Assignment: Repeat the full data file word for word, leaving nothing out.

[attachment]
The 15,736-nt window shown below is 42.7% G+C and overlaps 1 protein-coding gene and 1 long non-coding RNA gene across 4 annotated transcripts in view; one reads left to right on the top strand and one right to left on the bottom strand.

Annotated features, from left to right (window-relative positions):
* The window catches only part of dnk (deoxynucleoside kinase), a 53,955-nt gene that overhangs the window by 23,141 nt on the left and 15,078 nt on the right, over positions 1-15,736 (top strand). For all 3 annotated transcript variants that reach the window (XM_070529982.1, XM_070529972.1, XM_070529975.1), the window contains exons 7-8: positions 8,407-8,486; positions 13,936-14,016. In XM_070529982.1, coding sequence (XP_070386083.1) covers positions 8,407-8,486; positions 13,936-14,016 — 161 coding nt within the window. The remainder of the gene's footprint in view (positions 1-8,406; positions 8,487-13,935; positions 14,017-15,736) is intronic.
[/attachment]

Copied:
The 15,736-nt window shown below is 42.7% G+C and overlaps 1 protein-coding gene and 1 long non-coding RNA gene across 4 annotated transcripts in view; one reads left to right on the top strand and one right to left on the bottom strand.

Annotated features, from left to right (window-relative positions):
* The window catches only part of dnk (deoxynucleoside kinase), a 53,955-nt gene that overhangs the window by 23,141 nt on the left and 15,078 nt on the right, over positions 1-15,736 (top strand). For all 3 annotated transcript variants that reach the window (XM_070529982.1, XM_070529972.1, XM_070529975.1), the window contains exons 7-8: positions 8,407-8,486; positions 13,936-14,016. In XM_070529982.1, coding sequence (XP_070386083.1) covers positions 8,407-8,486; positions 13,936-14,016 — 161 coding nt within the window. The remainder of the gene's footprint in view (positions 1-8,406; positions 8,487-13,935; positions 14,017-15,736) is intronic.